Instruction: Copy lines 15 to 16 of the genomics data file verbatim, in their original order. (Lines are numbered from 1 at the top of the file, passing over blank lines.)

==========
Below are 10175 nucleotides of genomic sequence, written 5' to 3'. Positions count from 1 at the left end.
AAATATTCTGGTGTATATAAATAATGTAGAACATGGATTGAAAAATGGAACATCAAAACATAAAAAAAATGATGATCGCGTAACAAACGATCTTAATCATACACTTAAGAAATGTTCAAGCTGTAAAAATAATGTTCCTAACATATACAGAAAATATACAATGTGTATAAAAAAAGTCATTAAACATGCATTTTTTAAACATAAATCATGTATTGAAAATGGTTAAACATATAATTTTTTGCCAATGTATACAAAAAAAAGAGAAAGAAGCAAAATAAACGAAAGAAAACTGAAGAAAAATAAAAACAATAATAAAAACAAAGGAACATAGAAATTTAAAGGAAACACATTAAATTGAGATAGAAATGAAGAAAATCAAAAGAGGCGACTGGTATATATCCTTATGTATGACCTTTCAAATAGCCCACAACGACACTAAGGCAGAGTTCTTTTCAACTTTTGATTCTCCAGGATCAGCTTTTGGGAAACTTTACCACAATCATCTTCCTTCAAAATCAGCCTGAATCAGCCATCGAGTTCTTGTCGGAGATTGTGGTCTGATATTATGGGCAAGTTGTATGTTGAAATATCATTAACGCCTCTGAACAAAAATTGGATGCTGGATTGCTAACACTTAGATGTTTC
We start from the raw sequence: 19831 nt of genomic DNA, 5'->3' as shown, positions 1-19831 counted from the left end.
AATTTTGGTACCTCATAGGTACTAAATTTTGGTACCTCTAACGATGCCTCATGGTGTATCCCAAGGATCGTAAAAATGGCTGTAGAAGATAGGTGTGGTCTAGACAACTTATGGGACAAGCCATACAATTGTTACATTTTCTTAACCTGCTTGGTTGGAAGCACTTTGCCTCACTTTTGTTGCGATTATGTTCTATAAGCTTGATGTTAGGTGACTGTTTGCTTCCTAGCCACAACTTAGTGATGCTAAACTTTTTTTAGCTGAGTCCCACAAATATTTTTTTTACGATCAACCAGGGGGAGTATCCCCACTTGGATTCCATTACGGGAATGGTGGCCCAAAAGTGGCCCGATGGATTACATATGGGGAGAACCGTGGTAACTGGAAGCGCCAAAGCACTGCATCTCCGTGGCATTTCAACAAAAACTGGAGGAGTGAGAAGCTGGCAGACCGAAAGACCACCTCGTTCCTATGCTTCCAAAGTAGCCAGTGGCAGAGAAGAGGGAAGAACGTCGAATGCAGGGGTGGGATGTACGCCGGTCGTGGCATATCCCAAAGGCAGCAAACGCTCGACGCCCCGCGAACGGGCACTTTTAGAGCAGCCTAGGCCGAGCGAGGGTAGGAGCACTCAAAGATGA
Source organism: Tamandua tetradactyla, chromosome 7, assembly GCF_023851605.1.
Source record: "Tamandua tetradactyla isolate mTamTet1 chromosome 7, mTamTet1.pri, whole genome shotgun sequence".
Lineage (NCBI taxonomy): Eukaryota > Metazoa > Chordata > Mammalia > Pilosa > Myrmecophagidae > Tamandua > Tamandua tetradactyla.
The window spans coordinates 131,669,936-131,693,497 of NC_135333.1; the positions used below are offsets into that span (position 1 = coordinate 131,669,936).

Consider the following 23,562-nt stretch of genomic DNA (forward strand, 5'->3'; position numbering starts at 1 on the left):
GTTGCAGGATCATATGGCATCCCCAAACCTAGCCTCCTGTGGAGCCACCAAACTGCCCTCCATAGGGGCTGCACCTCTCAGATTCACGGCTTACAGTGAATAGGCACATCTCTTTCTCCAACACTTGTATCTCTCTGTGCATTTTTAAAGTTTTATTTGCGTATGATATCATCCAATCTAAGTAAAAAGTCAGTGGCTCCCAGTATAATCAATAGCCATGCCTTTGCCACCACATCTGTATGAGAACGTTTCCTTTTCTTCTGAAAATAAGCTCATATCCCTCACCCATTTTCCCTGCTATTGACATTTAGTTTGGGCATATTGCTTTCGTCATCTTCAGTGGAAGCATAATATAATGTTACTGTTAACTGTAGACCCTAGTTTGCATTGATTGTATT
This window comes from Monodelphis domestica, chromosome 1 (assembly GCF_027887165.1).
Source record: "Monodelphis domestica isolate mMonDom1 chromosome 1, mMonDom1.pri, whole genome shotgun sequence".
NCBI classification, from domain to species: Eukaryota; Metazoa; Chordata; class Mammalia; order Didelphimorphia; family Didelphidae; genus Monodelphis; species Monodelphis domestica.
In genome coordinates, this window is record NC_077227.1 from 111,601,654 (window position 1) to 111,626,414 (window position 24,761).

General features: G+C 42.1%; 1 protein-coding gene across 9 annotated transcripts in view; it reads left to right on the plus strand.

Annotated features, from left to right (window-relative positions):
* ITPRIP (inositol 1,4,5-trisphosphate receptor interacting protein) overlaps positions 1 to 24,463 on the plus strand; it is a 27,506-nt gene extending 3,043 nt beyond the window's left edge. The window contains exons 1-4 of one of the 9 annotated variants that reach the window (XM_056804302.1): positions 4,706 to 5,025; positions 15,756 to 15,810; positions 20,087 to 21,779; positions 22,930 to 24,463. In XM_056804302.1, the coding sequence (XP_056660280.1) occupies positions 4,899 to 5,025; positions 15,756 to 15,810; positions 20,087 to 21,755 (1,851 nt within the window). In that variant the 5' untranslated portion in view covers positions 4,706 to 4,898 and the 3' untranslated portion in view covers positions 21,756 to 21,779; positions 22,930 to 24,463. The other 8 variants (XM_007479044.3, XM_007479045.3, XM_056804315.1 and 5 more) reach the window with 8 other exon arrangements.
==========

General features: G+C 42.1%; 1 protein-coding gene across 9 annotated transcripts in view; it reads left to right on the plus strand.

Annotated features, from left to right (window-relative positions):